The continuous changes in the international area have created the necessity for a flexible legal framework that could achieve the above target. However, in order for such a task to be successful, there must be a specific theoretical ‘vehicle’ that could present with accuracy both the existing situation, the problems under examination and the desired result. Towards that direction, the creation of the ‘international human rights’ sector gave to the nations the chance to organize their internal legal rules and their behaviour in the global area in the basis of a specific set of principles recognized by the international community as binding and directly applied in the interior of the participated countries. I...
10 Pages(2500 words)Assignment

Freedom Summer of 1964 and Its Relationship with the Civil Rights Movement

The other organizations which participated in this Registration campaign were the Council of Federated Organization (COFO) in league with the National Association for Advancement of Colored People (NAACP), the Congress of Racial Equality (CORE), the Southern Christian Leadership Confederation (SCLC) and the Students Non-Violent Coordination Committee (SNCC). During this campaign, large groups of African American people, supported by around 1000 white volunteers, braved the rains in order to enter the Forrest Country Courthouse to register their Voting Rights. Around 30 Summer schools were also established during this Freedom Summer Campaign in various parts of Mississippi town in order to educate the black minorities, since, due t...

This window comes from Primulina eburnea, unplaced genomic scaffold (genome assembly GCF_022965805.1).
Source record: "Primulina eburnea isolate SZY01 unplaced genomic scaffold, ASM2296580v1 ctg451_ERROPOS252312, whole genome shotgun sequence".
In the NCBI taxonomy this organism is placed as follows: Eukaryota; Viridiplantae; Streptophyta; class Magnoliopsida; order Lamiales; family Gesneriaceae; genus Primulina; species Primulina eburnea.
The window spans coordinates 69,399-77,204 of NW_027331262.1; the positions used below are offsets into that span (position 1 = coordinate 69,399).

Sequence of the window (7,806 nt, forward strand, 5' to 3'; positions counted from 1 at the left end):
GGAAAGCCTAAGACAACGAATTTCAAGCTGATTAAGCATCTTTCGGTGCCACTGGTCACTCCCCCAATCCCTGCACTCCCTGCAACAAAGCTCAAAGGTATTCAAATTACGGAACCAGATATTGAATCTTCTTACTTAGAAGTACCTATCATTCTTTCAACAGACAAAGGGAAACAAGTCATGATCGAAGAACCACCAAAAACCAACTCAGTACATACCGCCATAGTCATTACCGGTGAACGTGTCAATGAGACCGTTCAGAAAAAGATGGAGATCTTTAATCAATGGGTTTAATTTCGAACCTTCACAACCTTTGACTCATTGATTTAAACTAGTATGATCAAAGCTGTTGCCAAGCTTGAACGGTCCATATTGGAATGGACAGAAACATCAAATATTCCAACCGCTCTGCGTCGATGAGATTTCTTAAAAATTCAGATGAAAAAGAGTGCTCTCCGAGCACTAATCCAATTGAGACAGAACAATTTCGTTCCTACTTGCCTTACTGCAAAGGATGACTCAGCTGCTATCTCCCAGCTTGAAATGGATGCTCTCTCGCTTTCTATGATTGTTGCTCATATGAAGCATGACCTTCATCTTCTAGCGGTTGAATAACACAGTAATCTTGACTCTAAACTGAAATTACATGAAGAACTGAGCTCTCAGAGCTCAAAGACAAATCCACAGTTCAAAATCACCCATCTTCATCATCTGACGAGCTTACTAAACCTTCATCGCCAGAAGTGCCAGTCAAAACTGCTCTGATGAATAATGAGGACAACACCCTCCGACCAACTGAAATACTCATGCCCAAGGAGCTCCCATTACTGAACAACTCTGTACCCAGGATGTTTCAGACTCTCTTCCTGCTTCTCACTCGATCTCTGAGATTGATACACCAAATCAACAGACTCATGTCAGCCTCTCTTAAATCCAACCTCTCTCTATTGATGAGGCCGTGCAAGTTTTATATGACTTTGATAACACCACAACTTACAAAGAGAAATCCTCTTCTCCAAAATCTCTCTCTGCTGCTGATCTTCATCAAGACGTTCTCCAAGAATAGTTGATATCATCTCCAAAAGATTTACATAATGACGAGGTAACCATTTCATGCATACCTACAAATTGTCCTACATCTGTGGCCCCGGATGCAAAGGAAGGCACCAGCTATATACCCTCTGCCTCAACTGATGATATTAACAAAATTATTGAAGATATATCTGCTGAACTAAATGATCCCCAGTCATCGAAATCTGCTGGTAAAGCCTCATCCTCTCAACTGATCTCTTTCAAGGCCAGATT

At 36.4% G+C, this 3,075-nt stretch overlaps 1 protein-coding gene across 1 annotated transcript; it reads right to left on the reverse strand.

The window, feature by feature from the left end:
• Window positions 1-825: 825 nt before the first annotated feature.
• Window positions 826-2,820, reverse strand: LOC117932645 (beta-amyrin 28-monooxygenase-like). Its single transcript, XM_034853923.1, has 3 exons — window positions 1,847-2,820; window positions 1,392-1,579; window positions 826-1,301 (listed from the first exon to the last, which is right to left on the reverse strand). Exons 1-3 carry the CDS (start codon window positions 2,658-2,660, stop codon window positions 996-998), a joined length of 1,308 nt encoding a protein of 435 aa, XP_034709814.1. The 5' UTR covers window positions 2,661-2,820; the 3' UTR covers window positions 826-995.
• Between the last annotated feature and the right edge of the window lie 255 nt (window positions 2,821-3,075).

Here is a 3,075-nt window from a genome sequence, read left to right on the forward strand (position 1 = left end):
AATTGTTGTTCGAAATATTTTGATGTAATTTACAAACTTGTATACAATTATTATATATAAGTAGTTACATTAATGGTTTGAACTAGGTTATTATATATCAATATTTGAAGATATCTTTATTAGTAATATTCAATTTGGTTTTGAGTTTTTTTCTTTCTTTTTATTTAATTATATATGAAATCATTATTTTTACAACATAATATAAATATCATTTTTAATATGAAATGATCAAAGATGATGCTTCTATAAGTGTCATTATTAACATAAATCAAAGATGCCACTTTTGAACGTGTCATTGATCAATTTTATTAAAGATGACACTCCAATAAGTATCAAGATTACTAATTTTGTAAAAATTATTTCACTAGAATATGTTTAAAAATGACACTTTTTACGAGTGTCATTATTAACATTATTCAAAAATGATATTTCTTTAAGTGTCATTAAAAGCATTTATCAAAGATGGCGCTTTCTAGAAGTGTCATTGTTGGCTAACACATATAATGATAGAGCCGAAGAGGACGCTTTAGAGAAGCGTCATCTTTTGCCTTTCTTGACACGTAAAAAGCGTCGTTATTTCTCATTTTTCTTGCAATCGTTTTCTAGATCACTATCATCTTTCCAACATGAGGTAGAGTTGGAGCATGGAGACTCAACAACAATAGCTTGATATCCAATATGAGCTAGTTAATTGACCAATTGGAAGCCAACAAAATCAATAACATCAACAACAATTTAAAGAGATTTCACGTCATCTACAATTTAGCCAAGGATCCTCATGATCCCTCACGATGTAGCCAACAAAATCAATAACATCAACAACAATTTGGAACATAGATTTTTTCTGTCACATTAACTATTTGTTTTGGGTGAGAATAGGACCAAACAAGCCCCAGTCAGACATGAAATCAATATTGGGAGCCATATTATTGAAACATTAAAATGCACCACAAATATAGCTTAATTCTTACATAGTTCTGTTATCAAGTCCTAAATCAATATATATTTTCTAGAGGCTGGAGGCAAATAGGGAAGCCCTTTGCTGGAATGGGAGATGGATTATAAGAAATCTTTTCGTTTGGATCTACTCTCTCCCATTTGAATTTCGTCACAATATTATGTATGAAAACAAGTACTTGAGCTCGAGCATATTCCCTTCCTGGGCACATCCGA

11 Pages(2750 words)Case Study

United States Foreign Policy from 1945-1991

American Presidents presiding over some key events in history, such as the Cuban Missile Crisis, The Cold War, The Vietnam War, etc., were hindered from acting as public representatives due to pressure from the military-industrial complex. John Kennedy, Lyndon Johnson, Ronald Reagan, George Herbert Walker Bush, and George W. Bush – all of them were subject to these opposing interests. But eventually, the corporate-government nexus proved too powerful; and in this sense, American Presidents after the Second World War were largely restricted and powerless to uphold their higher personal values. Most of the strategic moves on part of the United States after the end of the Great War were directly in response to an anticipated th...
11 Pages(2750 words)Essay

Civil Engineering Job Sector

The main aim of civil engineering is to make the life of man easy by constructing things like roads that will aid in the transportation of goods and services (Blair, 2007).